It means we can travel hundreds of miles in a day, if we want, going wherever we want to go. We can travel in isolation and comfort, not having to break a sweat. It’s almost as if we can be at home while in transit, since we turn our cars into dwellings with our stuff, our music and our beverages.

There are some things to consider. The places where we live become places not for people but for cars. Shops you drive up to. Thousands of square miles of pavement. Huge multistory parking structures to store our cars when we’re not using them. Human contact becomes infrequent. Contact with nature becomes infrequent, unless you count the vistas of countryside that sweep past us as we’re in motion. But maybe strip malls are beautiful. Maybe concrete isn’t so bad. Traffic jams suck but you can’t have everything.

The only thing that makes car transportation bad is environmental damage. Greenhouse gas emissions queer the climate. Runoff from all that cement washes pollution into our waterways with no chance for the soil to filter them. But what if we all had electric cars? What if we had porous pavement where the rain sinks in and doesn’t run off? If we did all that we could still drive ’til we drop.

This yearning for compact villages and streets filled with people is sentimental nonsense. Do we have to think of suburbs, big-box retail and expansive parking lots as something unpleasant?

A guy once said the natural world to him was the hundred feet of space between his back door and his car. When we get in our cars we are mobile and we are in a protected space. We travel at the speed of birds and the place is all ours. There’s no need to agree with other people about where we want to go.

Who wouldn’t want to live like that?


Posted January 18, 2016 by tomfudge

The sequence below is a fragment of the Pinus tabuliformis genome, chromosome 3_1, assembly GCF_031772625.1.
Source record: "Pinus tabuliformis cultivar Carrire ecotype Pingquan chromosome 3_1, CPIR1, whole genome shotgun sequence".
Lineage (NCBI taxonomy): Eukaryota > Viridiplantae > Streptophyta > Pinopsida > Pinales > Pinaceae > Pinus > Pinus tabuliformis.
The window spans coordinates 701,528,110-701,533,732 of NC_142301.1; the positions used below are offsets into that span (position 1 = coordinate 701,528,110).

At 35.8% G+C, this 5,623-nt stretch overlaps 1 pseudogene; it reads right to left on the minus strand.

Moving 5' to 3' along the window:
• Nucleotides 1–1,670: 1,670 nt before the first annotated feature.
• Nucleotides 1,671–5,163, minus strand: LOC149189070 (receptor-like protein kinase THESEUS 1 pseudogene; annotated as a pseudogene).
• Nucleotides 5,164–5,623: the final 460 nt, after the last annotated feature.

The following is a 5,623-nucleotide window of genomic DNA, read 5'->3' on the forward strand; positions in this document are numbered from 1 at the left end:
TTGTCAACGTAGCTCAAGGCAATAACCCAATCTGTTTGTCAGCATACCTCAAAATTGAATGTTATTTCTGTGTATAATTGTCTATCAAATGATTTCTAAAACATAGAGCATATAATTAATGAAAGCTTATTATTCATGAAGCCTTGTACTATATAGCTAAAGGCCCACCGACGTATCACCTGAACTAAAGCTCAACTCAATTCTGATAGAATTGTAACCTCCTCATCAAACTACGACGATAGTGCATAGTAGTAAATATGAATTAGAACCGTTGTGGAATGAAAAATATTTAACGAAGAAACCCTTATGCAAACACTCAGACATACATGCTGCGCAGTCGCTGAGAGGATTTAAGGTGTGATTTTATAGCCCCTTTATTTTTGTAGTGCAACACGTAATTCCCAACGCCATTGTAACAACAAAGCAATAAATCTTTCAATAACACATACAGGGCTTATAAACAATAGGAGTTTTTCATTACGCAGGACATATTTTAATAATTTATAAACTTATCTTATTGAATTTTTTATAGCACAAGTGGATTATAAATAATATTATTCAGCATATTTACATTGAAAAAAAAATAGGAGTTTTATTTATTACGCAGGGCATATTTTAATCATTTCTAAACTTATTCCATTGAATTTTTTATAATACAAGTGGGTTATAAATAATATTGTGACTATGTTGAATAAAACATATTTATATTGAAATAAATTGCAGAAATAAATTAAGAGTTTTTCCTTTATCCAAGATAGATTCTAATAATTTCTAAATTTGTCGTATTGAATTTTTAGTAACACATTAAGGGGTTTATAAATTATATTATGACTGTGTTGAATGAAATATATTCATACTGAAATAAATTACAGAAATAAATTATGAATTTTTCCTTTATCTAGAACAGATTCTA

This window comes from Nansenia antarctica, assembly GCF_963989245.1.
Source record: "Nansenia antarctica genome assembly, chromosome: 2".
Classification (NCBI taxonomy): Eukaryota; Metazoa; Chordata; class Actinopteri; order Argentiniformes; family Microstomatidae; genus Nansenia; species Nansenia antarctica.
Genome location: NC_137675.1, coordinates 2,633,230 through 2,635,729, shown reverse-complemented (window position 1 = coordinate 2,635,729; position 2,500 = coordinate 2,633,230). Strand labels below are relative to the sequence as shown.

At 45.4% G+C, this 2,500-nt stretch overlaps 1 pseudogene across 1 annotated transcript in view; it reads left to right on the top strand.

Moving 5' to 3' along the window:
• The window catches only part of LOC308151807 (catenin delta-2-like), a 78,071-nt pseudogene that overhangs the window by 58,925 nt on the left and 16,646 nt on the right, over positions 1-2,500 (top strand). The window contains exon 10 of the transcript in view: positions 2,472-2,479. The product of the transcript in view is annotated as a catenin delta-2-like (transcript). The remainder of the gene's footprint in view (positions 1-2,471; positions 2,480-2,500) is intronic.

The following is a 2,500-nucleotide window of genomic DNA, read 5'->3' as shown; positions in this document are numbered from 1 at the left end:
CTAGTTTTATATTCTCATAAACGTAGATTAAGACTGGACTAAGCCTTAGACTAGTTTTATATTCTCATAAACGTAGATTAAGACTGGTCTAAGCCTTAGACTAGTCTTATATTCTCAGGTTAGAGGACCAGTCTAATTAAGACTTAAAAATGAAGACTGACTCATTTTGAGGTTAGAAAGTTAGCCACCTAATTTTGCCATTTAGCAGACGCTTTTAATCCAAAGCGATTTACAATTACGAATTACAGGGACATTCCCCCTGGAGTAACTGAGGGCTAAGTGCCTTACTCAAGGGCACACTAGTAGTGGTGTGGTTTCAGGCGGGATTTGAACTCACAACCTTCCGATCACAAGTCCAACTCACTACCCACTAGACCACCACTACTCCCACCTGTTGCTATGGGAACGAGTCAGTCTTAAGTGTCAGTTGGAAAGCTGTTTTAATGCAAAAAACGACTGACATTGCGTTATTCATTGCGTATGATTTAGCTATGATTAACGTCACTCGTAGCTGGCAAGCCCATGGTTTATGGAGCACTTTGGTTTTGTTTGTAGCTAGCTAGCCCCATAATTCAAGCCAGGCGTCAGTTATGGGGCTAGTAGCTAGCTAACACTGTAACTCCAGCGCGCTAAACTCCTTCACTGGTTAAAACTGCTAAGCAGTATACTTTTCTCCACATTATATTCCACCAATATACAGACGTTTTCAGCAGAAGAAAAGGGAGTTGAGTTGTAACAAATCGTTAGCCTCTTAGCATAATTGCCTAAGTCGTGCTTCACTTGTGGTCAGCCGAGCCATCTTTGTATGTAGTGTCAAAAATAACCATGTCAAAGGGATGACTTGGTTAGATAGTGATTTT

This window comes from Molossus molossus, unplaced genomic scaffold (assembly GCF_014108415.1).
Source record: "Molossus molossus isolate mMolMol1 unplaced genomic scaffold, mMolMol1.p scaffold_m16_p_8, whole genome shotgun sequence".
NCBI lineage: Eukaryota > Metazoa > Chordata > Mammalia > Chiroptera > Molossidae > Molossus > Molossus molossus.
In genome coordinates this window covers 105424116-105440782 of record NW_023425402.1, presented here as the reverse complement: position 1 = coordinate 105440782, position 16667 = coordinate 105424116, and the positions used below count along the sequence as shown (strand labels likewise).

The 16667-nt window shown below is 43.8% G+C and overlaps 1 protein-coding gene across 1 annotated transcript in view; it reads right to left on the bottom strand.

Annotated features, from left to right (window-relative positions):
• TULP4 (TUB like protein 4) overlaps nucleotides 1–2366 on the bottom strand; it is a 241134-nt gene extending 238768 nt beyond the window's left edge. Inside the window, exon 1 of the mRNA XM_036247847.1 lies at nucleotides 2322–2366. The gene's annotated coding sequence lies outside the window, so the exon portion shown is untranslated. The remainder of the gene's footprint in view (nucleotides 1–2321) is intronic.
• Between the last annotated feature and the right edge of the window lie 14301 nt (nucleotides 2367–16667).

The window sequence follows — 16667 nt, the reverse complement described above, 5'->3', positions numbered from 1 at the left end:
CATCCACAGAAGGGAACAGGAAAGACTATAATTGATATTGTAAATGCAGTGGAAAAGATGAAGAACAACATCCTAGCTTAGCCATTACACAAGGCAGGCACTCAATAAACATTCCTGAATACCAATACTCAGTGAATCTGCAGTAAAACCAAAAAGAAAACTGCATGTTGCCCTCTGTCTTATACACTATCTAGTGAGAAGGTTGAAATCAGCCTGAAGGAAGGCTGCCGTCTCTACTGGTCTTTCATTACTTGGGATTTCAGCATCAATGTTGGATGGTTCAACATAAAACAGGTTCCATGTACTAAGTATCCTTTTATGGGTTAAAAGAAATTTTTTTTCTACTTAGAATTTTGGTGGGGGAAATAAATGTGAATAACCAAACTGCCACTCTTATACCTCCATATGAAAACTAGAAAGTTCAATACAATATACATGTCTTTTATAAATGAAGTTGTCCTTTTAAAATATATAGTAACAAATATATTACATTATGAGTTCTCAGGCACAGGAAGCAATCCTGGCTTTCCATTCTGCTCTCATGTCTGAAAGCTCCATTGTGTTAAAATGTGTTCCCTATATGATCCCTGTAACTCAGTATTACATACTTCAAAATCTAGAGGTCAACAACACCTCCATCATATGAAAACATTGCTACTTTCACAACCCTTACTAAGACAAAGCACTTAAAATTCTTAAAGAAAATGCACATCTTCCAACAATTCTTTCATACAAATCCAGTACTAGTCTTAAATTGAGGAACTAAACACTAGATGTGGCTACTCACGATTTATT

Categories: Uncategorized

In the morning I get out of bed, make coffee and walk outside to let the chickens our of their coop. Sometimes I hear the Mockingbird. I don’t know if they sing more in the morning or in late afternoon but morning is when I notice them.

When I first heard one I didn’t know what it was. But compared the homely sounds of the common birds it sounded like a pop star in a third-grade talent show.

too-too-TEE. too-too-TEE. trrrr-IH. dih-dih-dih-dih-dih. brrrrrrr. to-WIT to-WIT to-WIT.

MockingbirdI was stunned by the music of this bird. Lately I’ve become accustomed to hearing it but I still cannot anticipate where her song will go next.  The more astounding thing for me was learning what the bird actually looked like. I expected awesome colors. Maybe not an artsy mosaic but at least a brilliant red or blue.

The bird I finally spotted in the tree was not what I expected. I thought I must be seeing the wrong bird, not the one that was really making those sounds. But a computer search of images confirmed it. The Mockingbird looked as plain as her song was glorious. Grey with some black and white spots.

The name Mockingbird suggests it is just mimicking the sound of other birds. But I don’t hear those songs from anything else. Maybe it is trying to imitate the others. It’s just not a very good impressionist. Maybe in struggling to hear and imitate the rest of the world the Mockingbird is creating a rare beauty it never could have achieved if that had been its goal. Mockingbirds come and go from my neighborhood. I’ll smile when I hear it again.